From the first moment you lay eyes on her, you know. Maybe not that she’s “the one,” but definitely that you want her in that “can’t wait to have you in my arms, can already imagine kissing you, boy is it going to be good I can already tell" kind of way.

And should you be so lucky as to actually get together, it’s amazing. I mean, really amazing. Movie scene, swelling music, I-think-I-just-saw-a-glimpse-of-heaven amazing.

And then you start dating. It’s great for a while, even better than it was at the very beginning. There’s something great about being a couple, something hot about the security and about knowing how to turn one another on. And then you move in together, maybe even get married, and slowly, so slowly that perhaps you don’t even notice at first, things begin to change.

She’s not desperate for you, clawing at your clothes the minute you get home. He doesn’t wake you in the middle of the night because he can’t sleep. Things are good in every other part of your marriage. And you do have sex … occasionally. And it’s good sex, OK sex anyway. But things are different, cooled off, and, well, the chill is starting to get old.

What happened? You still love her. You still find her attractive. He still has that cute little dimple. You still surprise him with his favorite dinner. You’re the same, but the sex isn’t. Is she not really the one for you? Did you marry the wrong guy? Is life as you once knew it over?

Not necessarily.

When you first meet someone, you have the benefit of enjoying NRE, new relationship energy — that high you get from thinking about the “what if” and from reliving each new moment of the excitement that has just walked into your life. But you can’t keep that up forever.

Things change. But that doesn’t have to be a bad thing. The key is to be realistic with yourself and honest with your partner. The fireworks may be behind you — but that’s no reason that the embers can’t keep burning.

1. Talk to your partner. It’s so obvious, but many of us forget to do it. If you’re feeling neglected, tell him. If you want something different, tell her. Suffering in silence will only make things worse. It’s not always easy to do, but it’s always worth it. If you really love someone, a relationship shouldn’t feel like a prison sentence. If it does, it’s time for a serious conversation.

2. Take personal stock. If you’re expecting things to always be the way they were when you first met, you are likely being unrealistic. Sure, some people say they are as hot for each other now as the day they met, but for most of us, things change. Accepting that — instead of fighting it — can go a long way for your mental health. Don’t think of it as things being better or worse. Just think of it as being different.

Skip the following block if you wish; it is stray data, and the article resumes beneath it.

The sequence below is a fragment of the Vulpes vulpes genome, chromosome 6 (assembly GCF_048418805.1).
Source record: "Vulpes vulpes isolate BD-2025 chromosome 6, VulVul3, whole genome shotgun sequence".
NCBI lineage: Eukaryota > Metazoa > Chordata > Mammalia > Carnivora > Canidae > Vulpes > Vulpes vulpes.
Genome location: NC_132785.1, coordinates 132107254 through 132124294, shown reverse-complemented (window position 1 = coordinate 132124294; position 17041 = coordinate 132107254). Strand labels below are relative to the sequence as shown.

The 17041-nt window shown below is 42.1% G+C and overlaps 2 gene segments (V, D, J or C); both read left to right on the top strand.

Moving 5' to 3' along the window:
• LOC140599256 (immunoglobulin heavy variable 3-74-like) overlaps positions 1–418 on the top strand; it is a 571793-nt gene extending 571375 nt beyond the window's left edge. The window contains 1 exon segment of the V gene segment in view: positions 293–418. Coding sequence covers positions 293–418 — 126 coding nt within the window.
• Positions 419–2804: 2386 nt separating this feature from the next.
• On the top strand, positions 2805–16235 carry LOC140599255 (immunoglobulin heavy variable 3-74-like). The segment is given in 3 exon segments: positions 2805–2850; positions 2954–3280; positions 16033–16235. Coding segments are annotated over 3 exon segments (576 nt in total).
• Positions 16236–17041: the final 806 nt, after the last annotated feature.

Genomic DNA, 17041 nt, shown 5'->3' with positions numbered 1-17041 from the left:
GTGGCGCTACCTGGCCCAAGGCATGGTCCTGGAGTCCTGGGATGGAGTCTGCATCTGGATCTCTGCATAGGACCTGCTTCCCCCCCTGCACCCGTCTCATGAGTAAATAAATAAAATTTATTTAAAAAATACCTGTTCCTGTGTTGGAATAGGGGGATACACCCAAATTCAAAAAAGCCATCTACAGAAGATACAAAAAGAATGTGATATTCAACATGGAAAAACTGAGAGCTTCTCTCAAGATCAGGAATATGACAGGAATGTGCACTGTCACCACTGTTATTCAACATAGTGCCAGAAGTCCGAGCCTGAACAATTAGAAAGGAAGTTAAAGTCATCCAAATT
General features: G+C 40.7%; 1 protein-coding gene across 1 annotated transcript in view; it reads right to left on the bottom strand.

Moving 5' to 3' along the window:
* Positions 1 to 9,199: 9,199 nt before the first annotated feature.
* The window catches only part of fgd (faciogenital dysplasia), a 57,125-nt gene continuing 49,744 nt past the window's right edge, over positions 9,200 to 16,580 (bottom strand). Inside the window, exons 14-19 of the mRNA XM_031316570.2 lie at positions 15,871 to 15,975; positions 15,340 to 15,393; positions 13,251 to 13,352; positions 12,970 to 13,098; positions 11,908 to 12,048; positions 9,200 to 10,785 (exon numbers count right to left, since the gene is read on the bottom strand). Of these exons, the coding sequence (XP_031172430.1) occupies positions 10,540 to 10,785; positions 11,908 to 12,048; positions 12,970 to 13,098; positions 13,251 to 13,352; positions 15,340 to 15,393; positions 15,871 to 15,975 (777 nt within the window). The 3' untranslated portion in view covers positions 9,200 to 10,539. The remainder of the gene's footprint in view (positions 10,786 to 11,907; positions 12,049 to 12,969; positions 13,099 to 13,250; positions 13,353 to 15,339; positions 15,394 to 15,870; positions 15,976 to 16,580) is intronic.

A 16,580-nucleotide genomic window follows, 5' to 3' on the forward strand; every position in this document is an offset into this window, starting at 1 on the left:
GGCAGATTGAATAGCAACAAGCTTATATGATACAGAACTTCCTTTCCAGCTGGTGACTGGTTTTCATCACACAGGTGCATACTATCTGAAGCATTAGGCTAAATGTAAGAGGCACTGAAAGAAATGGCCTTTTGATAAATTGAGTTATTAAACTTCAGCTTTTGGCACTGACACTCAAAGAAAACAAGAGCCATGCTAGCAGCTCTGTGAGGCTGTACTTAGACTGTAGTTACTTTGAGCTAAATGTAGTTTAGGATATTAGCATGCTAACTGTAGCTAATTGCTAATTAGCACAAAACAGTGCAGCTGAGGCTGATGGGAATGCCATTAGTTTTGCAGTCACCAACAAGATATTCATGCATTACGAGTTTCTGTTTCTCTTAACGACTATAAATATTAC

3. Be proactive. Instead of grumbling about your partner not wanting to have sex or feeling upset that you aren’t hungry for your partner they way you used to be, do something about it. Plan a romantic date. Leave him romantic notes. Act as if you are trying to win her and not that you already have her. Taking someone for granted is a surefire route to failure. It may seem simple, but a little thoughtful effort can go a long, long way.

4. Look in the mirror. If things aren’t the way you want them, consider who you’ve become. You want more from her, but how available are you? You want him to still desire you, but have you completely lost the person you once were? You want to be “that couple” that everyone envies, but are you putting in the time?

5. Quit comparing. Don’t compare now to when you first met and don’t compare your relationship to that of other couples. The only thing that matters is that you and your lover feel happy and fulfilled. It doesn’t matter if that looks different than it used to, or if it looks different than other people’s marriages. This is your marriage, not theirs. Besides, who knows what other people’s relationships REALLY look like behind closed doors? You have to be careful what you wish for…

Good relationships are about being conscious of ourselves and our partners. Sleepwalking through life is the worst thing you can do to a relationship. We all age. We all change. And hopefully, we all grow. But we owe it to ourselves, our spouses, and our relationships to not completely lose sight of the people we were when the relationship began.

Jenny Block is a freelance writer based in Dallas, Texas. She is the author of "Open: Love, Sex, and Life in an Open Marriage." Her work appears in "One Big Happy Family" edited by Rebecca Walker and "It’s a Girl: Women Writers on Raising Daughters" edited by Andrea Buchanan. Visit her Web site at www.jennyonthepage.com.